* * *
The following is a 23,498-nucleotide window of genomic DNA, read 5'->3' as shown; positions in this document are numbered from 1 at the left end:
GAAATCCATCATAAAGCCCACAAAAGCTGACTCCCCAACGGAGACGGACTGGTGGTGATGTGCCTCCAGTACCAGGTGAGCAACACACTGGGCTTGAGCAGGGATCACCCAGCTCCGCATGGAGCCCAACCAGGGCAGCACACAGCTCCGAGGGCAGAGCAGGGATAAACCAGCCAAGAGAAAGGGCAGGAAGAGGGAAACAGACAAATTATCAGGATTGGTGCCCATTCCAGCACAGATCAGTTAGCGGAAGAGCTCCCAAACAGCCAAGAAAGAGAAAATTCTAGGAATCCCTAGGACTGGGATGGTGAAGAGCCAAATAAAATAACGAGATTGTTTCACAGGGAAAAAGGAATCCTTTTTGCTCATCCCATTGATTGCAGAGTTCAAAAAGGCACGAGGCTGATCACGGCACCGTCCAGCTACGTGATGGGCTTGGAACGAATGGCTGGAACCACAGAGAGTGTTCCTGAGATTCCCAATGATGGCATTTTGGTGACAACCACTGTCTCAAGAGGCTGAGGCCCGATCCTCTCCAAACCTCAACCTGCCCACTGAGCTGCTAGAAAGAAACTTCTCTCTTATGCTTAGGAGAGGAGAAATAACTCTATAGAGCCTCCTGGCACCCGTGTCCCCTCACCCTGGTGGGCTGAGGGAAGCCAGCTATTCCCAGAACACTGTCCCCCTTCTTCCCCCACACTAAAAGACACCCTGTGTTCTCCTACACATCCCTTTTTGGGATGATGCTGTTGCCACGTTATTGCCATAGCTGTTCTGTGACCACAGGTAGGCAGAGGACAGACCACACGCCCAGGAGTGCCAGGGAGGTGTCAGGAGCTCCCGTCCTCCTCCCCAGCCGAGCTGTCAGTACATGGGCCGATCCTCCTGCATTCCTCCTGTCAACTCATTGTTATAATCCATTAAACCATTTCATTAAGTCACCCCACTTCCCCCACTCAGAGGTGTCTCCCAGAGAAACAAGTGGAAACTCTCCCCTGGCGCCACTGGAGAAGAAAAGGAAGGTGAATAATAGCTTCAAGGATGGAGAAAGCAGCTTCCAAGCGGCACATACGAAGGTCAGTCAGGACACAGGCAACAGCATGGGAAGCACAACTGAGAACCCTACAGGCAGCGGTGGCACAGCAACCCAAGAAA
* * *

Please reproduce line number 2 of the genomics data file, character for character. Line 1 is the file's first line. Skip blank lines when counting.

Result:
GAAATCCATCATAAAGCCCACAAAAGCTGACTCCCCAACGGAGACGGACTGGTGGTGATGTGCCTCCAGTACCAGGTGAGCAACACACTGGGCTTGAGCAGGGATCACCCAGCTCCGCATGGAGCCCAACCAGGGCAGCACACAGCTCCGAGGGCAGAGCAGGGATAAACCAGCCAAGAGAAAGGGCAGGAAGAGGGAAACAGACAAATTATCAGGATTGGTGCCCATTCCAGCACAGATCAGTTAGCGGAAGAGCTCCCAAACAGCCAAGAAAGAGAAAATTCTAGGAATCCCTAGGACTGGGATGGTGAAGAGCCAAATAAAATAACGAGATTGTTTCACAGGGAAAAAGGAATCCTTTTTGCTCATCCCATTGATTGCAGAGTTCAAAAAGGCACGAGGCTGATCACGGCACCGTCCAGCTACGTGATGGGCTTGGAACGAATGGCTGGAACCACAGAGAGTGTTCCTGAGATTCCCAATGATGGCATTTTGGTGACAACCACTGTCTCAAGAGGCTGAGGCCCGATCCTCTCCAAACCTCAACCTGCCCACTGAGCTGCTAGAAAGAAACTTCTCTCTTATGCTTAGGAGAGGAGAAATAACTCTATAGAGCCTCCTGGCACCCGTGTCCCCTCACCCTGGTGGGCTGAGGGAAGCCAGCTATTCCCAGAACACTGTCCCCCTTCTTCCCCCACACTAAAAGACACCCTGTGTTCTCCTACACATCCCTTTTTGGGATGATGCTGTTGCCACGTTATTGCCATAGCTGTTCTGTGACCACAGGTAGGCAGAGGACAGACCACACGCCCAGGAGTGCCAGGGAGGTGTCAGGAGCTCCCGTCCTCCTCCCCAGCCGAGCTGTCAGTACATGGGCCGATCCTCCTGCATTCCTCCTGTCAACTCATTGTTATAATCCATTAAACCATTTCATTAAGTCACCCCACTTCCCCCACTCAGAGGTGTCTCCCAGAGAAACAAGTGGAAACTCTCCCCTGGCGCCACTGGAGAAGAAAAGGAAGGTGAATAATAGCTTCAAGGATGGAGAAAGCAGCTTCCAAGCGGCACATACGAAGGTCAGTCAGGACACAGGCAACAGCATGGGAAGCACAACTGAGAACCCTACAGGCAGCGGTGGCACAGCAACCCAAGAAA